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Tops for Tech: The Best Business Schools for Careers in Technology

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Here’s a fact you may not have known: Several of today’s leading technology innovators share one thing in common—a Montessori education. Yep, Google’s Larry Page and Sergei Brin, Amazon’s Jeff Bezos, Wikipedia founder Jimmy Wales, and SimCity creator Will Wright were all educated as children using the self-directed, hands-on, collaborative teaching model developed by Italian doctor and educator Maria Montessori. Alas, though, not a single one has an MBA—so perhaps not a very useful factoid when you’re trying to determine the best business schools for a career in technology.

Facebook’s Mark Zuckerberg, Microsoft’s Bill Gates, Apple’s Steve Jobs, Michael Dell, Biz Stone of Twitter—none of them has an MBA either. And Facebook second-in-command Sheryl Sandberg, who does have an MBA from Harvard Business School, is famously on record recently saying the degree isn’t necessary for success in tech. Nevertheless, a growing tide of students are looking to use business school as their launch pad to successful careers in tech—and the top tech firms, including those founded by non-MBAs, are snapping them up.

Why, you ask? Part of it has to do with the blurring of lines between technology and more traditional business. One no longer exists without the other. As technology becomes central to accessing services and products, period, demand for the skill set of the MBA with a technology specialization has become pervasive. Facebook needs skilled general managers who understand strategy, operations, marketing and logistics but are more than conversant in tech. (Increasingly, for that matter, so do most any consumer packaged goods or manufacturing firms.)

At the same time, some of what draws a growing crop of MBAs to technology firms is not completely divorced from Montessori. In a 2004 interview with Barbara Walters, Google’s co-founders attributed their success in part to the latitude they had as young learners to follow their interests and decide for themselves what to learn. “I think it was part of that training of not following rules and orders, and being self motivated, questioning what’s going on in the world and doing things a little bit differently,” Page said.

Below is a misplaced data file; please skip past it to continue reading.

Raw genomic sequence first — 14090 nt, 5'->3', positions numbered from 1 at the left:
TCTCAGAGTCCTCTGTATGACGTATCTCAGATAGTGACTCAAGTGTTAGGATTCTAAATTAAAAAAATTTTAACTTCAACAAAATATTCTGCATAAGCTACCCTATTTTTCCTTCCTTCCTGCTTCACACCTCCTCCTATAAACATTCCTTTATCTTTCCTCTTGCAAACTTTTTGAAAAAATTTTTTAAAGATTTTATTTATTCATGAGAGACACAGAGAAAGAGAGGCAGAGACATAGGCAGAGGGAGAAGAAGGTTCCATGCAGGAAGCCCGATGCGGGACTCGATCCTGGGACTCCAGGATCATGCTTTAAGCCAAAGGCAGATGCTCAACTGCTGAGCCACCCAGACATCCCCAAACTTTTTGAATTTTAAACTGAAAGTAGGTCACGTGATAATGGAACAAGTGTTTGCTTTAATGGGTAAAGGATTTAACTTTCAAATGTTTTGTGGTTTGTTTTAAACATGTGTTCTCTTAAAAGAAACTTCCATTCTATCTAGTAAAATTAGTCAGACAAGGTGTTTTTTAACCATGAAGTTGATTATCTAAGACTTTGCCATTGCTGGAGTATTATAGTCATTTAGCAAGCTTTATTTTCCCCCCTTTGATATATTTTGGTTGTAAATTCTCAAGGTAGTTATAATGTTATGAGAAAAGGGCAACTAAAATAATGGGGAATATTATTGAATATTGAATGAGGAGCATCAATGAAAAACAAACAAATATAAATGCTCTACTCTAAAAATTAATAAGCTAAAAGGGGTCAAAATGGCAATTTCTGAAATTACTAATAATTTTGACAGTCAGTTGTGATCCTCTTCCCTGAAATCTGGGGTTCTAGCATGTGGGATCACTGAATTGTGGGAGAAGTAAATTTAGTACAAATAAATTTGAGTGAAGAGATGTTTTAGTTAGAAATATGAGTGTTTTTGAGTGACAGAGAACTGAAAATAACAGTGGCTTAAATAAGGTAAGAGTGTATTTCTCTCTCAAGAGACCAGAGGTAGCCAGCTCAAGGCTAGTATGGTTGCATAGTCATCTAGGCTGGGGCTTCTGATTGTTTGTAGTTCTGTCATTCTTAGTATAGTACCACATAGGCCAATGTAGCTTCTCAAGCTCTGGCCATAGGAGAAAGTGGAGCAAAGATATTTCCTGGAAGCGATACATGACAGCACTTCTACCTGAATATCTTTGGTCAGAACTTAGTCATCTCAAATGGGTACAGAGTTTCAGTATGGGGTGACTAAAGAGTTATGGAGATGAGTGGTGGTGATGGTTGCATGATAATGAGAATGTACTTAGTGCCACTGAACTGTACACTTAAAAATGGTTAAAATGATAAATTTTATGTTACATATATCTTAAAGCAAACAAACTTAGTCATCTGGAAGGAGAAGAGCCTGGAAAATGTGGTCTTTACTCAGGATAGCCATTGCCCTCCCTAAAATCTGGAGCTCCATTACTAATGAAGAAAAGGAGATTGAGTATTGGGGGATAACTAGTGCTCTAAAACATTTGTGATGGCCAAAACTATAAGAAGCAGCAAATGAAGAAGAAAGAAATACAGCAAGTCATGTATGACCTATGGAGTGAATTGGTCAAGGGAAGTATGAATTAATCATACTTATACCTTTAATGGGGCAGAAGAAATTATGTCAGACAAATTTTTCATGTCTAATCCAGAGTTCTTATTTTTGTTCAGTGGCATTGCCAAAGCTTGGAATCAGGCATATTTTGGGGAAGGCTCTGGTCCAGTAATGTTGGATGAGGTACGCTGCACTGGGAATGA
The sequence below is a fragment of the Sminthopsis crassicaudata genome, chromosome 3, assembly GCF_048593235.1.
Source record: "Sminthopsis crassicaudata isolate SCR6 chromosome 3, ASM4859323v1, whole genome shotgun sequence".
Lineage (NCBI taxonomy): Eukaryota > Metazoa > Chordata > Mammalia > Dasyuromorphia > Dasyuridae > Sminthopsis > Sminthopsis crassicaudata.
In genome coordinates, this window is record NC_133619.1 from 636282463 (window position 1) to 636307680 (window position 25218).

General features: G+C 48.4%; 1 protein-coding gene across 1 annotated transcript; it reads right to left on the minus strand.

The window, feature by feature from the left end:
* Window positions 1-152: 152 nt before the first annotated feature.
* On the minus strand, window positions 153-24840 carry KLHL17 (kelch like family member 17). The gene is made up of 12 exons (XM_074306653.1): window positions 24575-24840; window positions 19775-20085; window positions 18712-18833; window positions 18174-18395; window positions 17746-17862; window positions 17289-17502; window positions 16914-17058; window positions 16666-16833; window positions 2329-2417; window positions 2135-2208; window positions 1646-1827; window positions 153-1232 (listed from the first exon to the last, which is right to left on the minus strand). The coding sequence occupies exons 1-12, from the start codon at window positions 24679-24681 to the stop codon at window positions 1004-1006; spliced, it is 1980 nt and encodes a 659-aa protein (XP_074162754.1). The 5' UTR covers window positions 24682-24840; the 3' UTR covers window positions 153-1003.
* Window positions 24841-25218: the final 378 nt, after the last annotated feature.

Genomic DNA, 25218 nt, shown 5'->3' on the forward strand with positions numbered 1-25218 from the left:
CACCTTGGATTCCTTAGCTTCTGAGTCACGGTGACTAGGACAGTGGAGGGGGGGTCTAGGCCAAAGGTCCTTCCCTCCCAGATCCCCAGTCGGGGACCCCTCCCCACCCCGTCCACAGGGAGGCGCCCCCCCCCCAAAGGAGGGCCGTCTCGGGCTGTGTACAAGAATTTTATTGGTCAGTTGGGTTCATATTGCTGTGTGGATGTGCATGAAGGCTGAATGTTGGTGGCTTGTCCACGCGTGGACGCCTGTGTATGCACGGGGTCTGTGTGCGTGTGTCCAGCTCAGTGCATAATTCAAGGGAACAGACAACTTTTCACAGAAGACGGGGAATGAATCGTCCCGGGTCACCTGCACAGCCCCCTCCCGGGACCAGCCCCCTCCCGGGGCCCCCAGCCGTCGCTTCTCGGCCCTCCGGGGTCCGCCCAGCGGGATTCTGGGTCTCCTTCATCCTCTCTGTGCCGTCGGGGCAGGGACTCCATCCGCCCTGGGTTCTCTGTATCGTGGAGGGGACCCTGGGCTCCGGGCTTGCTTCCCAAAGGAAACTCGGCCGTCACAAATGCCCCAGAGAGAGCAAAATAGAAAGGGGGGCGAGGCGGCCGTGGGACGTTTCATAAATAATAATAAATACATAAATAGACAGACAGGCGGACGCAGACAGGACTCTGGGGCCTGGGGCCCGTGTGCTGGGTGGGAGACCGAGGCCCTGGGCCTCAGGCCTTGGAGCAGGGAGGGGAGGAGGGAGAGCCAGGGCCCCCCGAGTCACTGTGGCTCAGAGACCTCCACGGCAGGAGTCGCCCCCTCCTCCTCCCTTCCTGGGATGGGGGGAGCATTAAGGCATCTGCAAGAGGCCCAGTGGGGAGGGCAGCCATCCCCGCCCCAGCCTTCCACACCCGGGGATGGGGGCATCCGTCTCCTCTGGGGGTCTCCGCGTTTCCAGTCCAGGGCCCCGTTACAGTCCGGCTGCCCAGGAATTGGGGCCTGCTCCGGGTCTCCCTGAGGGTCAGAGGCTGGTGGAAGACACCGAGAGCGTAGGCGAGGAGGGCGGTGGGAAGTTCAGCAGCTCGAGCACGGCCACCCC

In this converging world, as tech companies must increasingly operate like traditional companies and vice versa, there are a handful of business schools that lead the pack in terms of preparing their graduates to land jobs at the top tech firms—while also providing the flexibility and self-direction that appealed so much to the earlier tech innovators. Read on to learn about a few of the very best.

CMU’s Tepper School of Business
Carnegie Mellon University’s Tepper School of Business sends a greater percentage of its graduates to work in the technology industry than any other leading business school—a whopping 38.24 percent of the Class of 2015. Consulting, the second-most popular industry for Tepper grads, draws just 27 percent. These stats may not come as a surprise to those acquainted with Tepper, which has a long history of churning out quant wizzes with tech prowess. Even so, it represents significant growth even for the traditionally tech-focused school. As recently as 2011, Tepper sent just 20 percent of its grads into tech.

There are several aspects of the Tepper MBA program that set students up for success in the technology field. For starters, any Tepper MBA student can choose to pursue a specialization in business technology, which combines technical and managerial coursework with experiential learning opportunities. The 13 faculty members who teach in the Business Technologies Department boast an array of research and expertise between them, from big data and IT management to e-business and the economics of information systems. There were no fewer than 16 technology courses on offer this semester